How Does Doping Diminish the Brand of Sport?
As a Lecturer in Australian Sports Policy at LaTrobe University, I have had some very interesting conversations with people about their understanding of Anti doping in Australia and how this links to the wider sporting world. Most of what is discussed pertains to the elite level of sport including professional sport and how athletes know what is prohibited or not. If you are like many Australians, especially in Victoria, you had limited knowledge and exposure to ASADA and the doping codes as they relate to sport in Australia and even overseas, until 2011 when the Essendon Football Club experienced their supplements saga.
Drugs in sports date back to the 1950’s where the use of steroids as performance enhancing drugs were first detected. In the 1980’s the use and detection of drugs in sport became more widespread. Generally there are three categories of drugs; Performance Enhancing (PE), Illicit (Illegal) and therapeutic (medicinal).
The formalisation of an anti-doping policy came about in Australia as a result of the Senate Drugs in Sport Inquiry held 1989–1990 after which, the Australian Government established the Australian Sports Drug Agency through the Australian Sports Drug Agency Act 1990.
On 14 March 2006, Australian Sports Anti-Doping Authority (ASADA) replaced the Australian Sports Drug Agency. Besides education and testing, ASADA was given increased powers to conduct investigations, present cases at sporting tribunals, recommend sanctions, and approve and monitor sporting organisations’ anti-doping policies.
In June 2013, Australian Sports Anti-Doping Authority Amendment Bill 2013 provided ASADA with increased investigation powers. The Bill provided ASADA the right to compel those it believes that have knowledge about doping practice or a specific doping violation to attend an interview and to produce related documents. Failure to cooperate will lead to civil penalties.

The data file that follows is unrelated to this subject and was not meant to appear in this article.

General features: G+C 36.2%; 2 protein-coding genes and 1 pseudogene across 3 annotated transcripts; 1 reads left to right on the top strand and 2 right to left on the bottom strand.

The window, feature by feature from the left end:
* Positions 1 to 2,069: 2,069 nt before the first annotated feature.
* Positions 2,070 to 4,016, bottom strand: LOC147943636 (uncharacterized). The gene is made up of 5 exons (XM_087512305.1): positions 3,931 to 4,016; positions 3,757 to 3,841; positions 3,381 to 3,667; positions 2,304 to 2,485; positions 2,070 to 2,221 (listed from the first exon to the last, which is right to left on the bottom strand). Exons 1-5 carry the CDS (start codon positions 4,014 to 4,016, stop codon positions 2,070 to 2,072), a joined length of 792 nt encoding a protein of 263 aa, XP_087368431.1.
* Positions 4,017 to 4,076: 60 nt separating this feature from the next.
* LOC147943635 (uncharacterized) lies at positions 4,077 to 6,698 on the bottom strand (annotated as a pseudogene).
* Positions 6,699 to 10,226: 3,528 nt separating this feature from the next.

Australia has a National Anti-Doping Framework that aligns domestic anti-doping efforts in Australia through a set of agreed principles, alongside clearly identified areas for co-operation between the Australian Government and State and Territory Governments. Members of the Framework are Department of Regional Australia, Local Government, Arts and Sport, Australian Sports Anti-Doping Authority, Australian Sports Commission, State and Territory Governments, national sports organisations, state sporting organisations and professional associations.
Government agencies that play a role in the Framework include National Measurement Institute, Australian Customs and Border Protection Service, Therapeutic Goods Administration, Australian Federal Police and Australian Crime Commission.
ASADA plays a prominent role in the development of the World Anti-Doping Code, which was introduced in 1999 led by the International Olympic Committee (IOC) who initially funded the development of the code. The IOC now funds half of the costs associated with WADA with the other half from various national governments.
Athletes competing in sports governed by a World Anti-Doping Code compliant anti-doping policy need to be aware that they can’t just take any drug or medication, or even use certain methods.
Each year the World Anti-Doping Agency (WADA) updates and publishes a Prohibited List. The Prohibited List is the international standard that outlines the substances and methods that are prohibited in sport. It reflects the latest scientific and medical advances and is finalised after a consultative process facilitated by WADA.
WADA is responsible for preparing and annually publishing the List of Prohibited Substances and Methods following consultation with experts and WADA’s many stakeholders. Development of the List involves a number of meetings each year of the List Expert Group. The List is approved by WADA’s Executive Committee in September of each year and published three months prior to it coming into effect on 1 January.
In addition to WADA’s promotion of the Prohibited List, ASADA also promotes the List and its changes to Australian sports and athletes each year.
The information for this article was sourced from www.asada.gov.au. For more information regarding the prohibited list, testing and other responsibilities of athletes in relation to these issues, please visit the ASADA and or WADA site.
How does this relate to marketing? Negative publicity of this kind can hurt the branding of sport and their associated organisations. All levels of sporting organisations rely upon sponsors and government funding which can be adversely affected by doping/drug scandals. Marketing efforts must be employed to combat these negative impacts. Having an anti-doping as well as an illicit drugs policy can be used as a marketing tool to help combat the negative publicity and maintain integrity in the sports that are affected.
If you are looking for assistance with any corporate image or brand marketing, contact Hall of Fame Marketing Bendigo.
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